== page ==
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# Modular arithmetic

In mathematics, **modular arithmetic** is a system of arithmetic for integers, where numbers "wrap around" upon reaching a certain value—the **modulus**. The modern approach to modular arithmetic was developed by Carl Friedrich Gauss in his book *Disquisitiones Arithmeticae*, published in 1801.

A familiar use of modular arithmetic is in the 12-hour clock, in which the day is divided into two 12-hour periods. If the time is 7:00 now, then 8 hours later it will be 3:00. Usual addition would suggest that the later time should be 7 + 8 = 15, but this is not the answer because clock time "wraps around" every 12 hours; in 12-hour time, there is no "15 o'clock". Likewise, if the clock starts at 12:00 (noon) and 21 hours elapse, then the time will be 9:00 the next day, rather than 33:00. Because the hour number starts over after it reaches 12, this is arithmetic *modulo* 12. According to the definition below, 12 is congruent not only to 12 itself, but also to 0, so the time called "12:00" could also be called "0:00", since 12 is congruent to 0 modulo 12.

## Contents

## History

The foundations of modular arithmetic were introduced in the third century BCE, by Euclid, in the 7th book of his *Elements*.

## Congruence relation

Modular arithmetic can be handled mathematically by introducing a congruence relation on the integers that is compatible with the operations on integers: addition, subtraction, and multiplication. For a positive integer *n*, two integers *a* and *b* are said to be **congruent** **modulo** *n*, written:

- <math>a \equiv b \pmod n,\,</math>

if their difference *a* − *b* is an integer multiple of *n* (or *n* divides *a* − *b*). The number *n* is called the **modulus** of the congruence.

For example,

- <math>38 \equiv 14 \pmod {12}\,</math>

because 38 − 14 = 24, which is a multiple of 12.

The same rule holds for negative values:

- <math> \begin{align}

-8 &\equiv 7 \pmod 5\\ 2 &\equiv -3 \pmod 5\\

-3 &\equiv -8 \pmod 5\,

\end{align}</math>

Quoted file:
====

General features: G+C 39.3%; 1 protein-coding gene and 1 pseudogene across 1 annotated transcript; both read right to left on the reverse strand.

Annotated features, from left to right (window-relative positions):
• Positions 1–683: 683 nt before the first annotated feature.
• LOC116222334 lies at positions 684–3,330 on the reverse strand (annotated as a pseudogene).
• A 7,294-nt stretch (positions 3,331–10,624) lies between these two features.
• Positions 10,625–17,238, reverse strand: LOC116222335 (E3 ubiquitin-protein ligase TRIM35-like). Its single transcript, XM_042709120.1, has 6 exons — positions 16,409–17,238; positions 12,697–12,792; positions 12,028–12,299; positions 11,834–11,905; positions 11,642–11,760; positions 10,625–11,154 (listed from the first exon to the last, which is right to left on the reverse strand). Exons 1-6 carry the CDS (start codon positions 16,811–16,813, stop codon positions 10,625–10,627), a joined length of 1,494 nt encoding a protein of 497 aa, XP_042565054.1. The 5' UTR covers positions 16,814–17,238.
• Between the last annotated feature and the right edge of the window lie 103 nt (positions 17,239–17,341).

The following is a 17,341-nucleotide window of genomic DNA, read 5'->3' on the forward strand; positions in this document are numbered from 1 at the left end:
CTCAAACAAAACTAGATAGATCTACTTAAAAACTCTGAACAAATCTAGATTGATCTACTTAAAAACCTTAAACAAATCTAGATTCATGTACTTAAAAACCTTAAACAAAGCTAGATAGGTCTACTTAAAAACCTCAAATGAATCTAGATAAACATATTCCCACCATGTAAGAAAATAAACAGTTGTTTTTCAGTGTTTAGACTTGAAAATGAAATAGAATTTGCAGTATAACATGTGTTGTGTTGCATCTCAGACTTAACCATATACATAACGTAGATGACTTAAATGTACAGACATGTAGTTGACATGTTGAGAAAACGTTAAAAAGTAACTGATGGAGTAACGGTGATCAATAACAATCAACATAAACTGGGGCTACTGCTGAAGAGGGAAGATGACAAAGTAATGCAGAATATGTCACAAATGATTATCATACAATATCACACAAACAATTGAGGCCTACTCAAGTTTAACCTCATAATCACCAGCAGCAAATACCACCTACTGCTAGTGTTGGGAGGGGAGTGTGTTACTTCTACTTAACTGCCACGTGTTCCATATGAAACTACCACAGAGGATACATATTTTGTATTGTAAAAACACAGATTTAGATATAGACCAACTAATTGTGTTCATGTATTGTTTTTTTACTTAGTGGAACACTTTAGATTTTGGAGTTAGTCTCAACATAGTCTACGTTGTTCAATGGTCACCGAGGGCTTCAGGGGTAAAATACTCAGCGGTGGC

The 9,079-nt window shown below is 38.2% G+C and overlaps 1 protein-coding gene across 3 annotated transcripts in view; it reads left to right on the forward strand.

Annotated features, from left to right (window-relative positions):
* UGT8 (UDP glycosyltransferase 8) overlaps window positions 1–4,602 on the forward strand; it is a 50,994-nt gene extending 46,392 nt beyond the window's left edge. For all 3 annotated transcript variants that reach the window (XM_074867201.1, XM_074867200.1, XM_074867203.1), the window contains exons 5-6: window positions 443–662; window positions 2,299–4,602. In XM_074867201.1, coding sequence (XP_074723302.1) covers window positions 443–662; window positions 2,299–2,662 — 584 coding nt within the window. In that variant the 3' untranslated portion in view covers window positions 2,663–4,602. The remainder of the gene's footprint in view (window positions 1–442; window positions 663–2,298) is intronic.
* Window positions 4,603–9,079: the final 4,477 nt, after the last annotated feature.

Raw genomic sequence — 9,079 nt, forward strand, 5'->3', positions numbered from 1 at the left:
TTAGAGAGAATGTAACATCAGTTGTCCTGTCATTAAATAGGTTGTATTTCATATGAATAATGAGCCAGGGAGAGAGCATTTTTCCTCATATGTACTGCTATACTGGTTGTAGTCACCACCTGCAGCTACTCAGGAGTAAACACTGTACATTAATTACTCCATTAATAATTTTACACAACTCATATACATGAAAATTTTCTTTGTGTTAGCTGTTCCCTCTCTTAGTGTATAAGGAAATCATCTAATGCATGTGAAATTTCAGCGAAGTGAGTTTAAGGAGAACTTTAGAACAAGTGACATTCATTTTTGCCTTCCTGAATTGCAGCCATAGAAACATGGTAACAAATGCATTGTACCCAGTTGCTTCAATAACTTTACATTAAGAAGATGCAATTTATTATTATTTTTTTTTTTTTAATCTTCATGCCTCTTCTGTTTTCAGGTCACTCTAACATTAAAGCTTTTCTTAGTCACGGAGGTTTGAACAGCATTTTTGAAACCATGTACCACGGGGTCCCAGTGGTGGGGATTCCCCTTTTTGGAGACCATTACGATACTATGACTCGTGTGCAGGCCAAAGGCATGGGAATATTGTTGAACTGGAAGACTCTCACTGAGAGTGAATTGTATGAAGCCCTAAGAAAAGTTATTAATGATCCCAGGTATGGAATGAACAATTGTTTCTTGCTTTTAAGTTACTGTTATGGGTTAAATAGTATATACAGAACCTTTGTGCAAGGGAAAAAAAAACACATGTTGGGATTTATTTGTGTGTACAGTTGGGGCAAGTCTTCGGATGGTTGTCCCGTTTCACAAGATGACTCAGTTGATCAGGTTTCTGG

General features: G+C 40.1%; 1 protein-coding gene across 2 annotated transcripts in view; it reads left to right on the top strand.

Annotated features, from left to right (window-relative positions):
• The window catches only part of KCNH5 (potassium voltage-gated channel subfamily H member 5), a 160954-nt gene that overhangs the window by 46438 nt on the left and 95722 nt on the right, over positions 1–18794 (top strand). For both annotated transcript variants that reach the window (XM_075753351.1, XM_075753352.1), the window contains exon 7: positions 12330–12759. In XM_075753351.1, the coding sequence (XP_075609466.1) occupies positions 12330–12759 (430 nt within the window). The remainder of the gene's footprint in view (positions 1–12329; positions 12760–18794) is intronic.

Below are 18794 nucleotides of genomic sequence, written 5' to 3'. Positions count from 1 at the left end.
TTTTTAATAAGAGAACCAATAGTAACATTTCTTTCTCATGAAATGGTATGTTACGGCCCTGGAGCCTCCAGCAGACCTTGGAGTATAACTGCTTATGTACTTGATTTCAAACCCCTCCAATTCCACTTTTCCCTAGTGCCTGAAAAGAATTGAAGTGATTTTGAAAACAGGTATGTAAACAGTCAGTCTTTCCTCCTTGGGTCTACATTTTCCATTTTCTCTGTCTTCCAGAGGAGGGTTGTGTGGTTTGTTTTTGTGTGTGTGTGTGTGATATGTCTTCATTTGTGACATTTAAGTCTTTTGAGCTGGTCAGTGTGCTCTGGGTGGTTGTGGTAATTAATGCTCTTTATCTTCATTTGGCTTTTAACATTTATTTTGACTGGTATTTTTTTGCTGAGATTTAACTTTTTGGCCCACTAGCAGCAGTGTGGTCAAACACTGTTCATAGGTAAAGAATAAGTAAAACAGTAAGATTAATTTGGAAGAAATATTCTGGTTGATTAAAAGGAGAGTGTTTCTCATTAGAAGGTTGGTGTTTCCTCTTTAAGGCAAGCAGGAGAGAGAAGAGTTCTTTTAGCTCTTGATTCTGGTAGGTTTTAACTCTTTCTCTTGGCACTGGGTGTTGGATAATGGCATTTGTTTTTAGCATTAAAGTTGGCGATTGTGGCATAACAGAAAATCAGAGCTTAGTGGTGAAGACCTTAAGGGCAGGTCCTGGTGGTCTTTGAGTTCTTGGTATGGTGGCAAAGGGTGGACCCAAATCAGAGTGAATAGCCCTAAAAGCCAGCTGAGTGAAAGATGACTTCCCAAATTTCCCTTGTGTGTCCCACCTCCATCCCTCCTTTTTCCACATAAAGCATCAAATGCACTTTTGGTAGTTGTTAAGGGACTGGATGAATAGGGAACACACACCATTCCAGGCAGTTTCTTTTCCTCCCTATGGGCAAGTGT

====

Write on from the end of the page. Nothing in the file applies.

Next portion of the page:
Equivalently, <math>a \equiv b \pmod n\,</math> can also be thought of as asserting that the remainders of the division of both <math>a</math> and <math>b</math> by <math>n</math> are the same. For instance:

- <math>38 \equiv 14 \pmod {12}\,</math>

because both 38 and 14 have the same remainder 2 when divided by 12. It is also the case that <math>38 - 14 = 24</math> is an integer multiple of 12, which agrees with the prior definition of the congruence relation.

A remark on the notation: Because it is common to consider several congruence relations for different moduli at the same time, the modulus is incorporated in the notation. In spite of the ternary notation, the congruence relation for a given modulus is binary. This would have been clearer if the notation *a* ≡_{n} *b* had been used, instead of the common traditional notation.

The properties that make this relation a congruence relation (respecting addition, subtraction, and multiplication) are the following.

If

- <math>a_1 \equiv b_1 \pmod n</math>

and

- <math>a_2 \equiv b_2 \pmod n,</math>

then:

- <math>a_1 + a_2 \equiv b_1 + b_2 \pmod n\,</math>
- <math>a_1 - a_2 \equiv b_1 - b_2 \pmod n\,</math>

The above two properties would still hold if the theory were expanded to include all real numbers, that is if <math>a_1, a_2, b_1, b_2, n\,</math> were not necessarily all integers. The next property, however, would fail if these variables were not all integers:

- <math> a_1 a_2 \equiv b_1 b_2 \pmod n.\,</math>

## Remainders

This section does not cite any references or sources. (August 2013) |

The notion of modular arithmetic is related to that of the remainder in Euclidean division. The operation of finding the remainder is sometimes referred to as the modulo operation, and denoted with "mod" used as an infix operator. For example, the remainder of the division of 14 by 12 is denoted by 14 mod 12; as this remainder is 2, we have 14 mod 12 = 2.

The congruence, indicated by "≡" followed by "mod" between parentheses, means that the operator "mod", applied to both members, gives the same result. That is

- <math>A\equiv B \pmod n</math>

is equivalent to

- <math>A\!\!\!\!\mod n = B \!\!\!\!\mod n.</math>

The fundamental property of multiplication in modular arithmetic may thus be written

- <math>(a \!\!\!\!\mod n)\,(b\!\!\!\!\mod n) \equiv ab \pmod n,</math>

or, equivalently,